The Duty and Advantages of Encouraging Public Infirmaries


The Duty and Advantages of Encouraging Public Infirmaries


In the 18th century a growing national interest in the health and safety of the poor and infirm led to the creation of a number of voluntary hospitals, charity hospitals set up by the upper class for the impoverished. One of the most famous was the London Hospital, created in 1740 by a group of druggists and surgeons primarily to service the manufacturers and seamen of the East End of London (London Lives). This sermon, given by Isaac Maddox a lord bishop at the time, was created in an effort to both encourage the government to support the work of the hospital, as well as encourage the aristocracy in attendance to help support the hospital’s mission. During the enlightenment, and over the course of the Early Modern Period as a whole, governments across Europe began to set up hospitals and other methods of general public health to help support their people. The 18th century in particular was notable for the large number of hospitals founded in the London area for the treatment of a variety of patients (Andrews). While these hospitals were originally founded by private citizens they were quickly supported and eventually controlled by the government, a change from the previous centuries where only two royal hospitals had been founded since 1530 (Andrews). This shift in thinking of the upper class is representative of a general shift towards the welfare of a nation, rather than that of a small group, which is indicative of the rise of the nation state in this time period.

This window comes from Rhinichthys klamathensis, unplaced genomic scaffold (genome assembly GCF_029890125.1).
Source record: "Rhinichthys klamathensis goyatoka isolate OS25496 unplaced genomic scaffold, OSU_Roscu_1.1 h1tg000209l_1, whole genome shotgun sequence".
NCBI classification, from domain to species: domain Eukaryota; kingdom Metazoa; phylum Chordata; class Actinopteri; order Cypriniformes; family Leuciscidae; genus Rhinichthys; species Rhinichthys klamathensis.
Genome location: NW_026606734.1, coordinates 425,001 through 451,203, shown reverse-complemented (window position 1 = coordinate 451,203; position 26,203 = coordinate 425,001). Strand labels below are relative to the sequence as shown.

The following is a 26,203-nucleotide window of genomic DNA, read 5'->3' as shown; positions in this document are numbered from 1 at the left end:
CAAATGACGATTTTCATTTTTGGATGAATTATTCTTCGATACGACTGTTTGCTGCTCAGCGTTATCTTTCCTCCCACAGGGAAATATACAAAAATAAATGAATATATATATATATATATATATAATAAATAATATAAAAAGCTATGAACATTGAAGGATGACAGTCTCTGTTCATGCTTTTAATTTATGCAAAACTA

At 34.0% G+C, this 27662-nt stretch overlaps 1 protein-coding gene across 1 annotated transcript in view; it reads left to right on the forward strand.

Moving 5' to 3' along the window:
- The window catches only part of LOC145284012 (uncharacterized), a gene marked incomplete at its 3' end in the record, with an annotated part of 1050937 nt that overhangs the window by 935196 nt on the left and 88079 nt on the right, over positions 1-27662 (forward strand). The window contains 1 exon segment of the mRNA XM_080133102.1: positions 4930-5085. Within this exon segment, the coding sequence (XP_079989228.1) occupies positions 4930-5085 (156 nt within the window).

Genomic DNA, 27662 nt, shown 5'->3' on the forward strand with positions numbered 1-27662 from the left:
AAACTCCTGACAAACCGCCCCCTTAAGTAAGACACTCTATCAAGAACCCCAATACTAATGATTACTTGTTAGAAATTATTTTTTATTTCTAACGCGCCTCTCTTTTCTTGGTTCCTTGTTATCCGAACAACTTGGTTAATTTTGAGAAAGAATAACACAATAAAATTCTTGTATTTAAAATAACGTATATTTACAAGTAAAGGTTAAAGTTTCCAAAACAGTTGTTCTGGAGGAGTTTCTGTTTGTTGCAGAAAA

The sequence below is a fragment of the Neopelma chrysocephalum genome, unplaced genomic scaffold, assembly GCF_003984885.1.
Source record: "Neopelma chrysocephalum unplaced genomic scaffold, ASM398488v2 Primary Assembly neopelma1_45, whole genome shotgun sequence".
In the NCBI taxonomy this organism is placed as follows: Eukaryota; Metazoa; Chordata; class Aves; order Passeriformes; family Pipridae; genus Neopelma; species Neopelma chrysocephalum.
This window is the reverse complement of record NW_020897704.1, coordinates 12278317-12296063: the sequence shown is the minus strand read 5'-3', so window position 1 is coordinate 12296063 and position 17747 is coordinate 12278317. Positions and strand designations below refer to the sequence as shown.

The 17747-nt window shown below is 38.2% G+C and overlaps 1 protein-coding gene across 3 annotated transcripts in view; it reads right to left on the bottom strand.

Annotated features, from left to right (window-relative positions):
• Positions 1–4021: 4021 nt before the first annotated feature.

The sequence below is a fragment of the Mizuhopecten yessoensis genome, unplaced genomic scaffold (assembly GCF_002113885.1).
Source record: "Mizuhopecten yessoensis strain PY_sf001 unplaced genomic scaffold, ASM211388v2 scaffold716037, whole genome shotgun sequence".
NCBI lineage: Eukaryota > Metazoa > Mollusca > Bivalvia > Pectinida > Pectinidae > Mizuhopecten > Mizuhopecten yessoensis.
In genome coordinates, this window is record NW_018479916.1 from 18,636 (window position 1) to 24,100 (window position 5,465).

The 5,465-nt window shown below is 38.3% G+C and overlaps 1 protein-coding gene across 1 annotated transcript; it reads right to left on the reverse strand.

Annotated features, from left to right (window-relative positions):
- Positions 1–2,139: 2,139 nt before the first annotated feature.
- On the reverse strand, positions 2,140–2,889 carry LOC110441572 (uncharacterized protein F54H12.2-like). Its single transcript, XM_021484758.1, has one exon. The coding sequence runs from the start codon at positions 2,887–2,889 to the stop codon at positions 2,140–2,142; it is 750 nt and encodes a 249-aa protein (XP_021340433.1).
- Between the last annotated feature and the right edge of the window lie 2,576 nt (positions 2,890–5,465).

Isaac Maddox





Jack Williams


Free Re-Use Public Domain


Isaac Maddox, “The Duty and Advantages of Encouraging Public Infirmaries,” HIST 139 - Early Modern Europe, accessed March 25, 2023,

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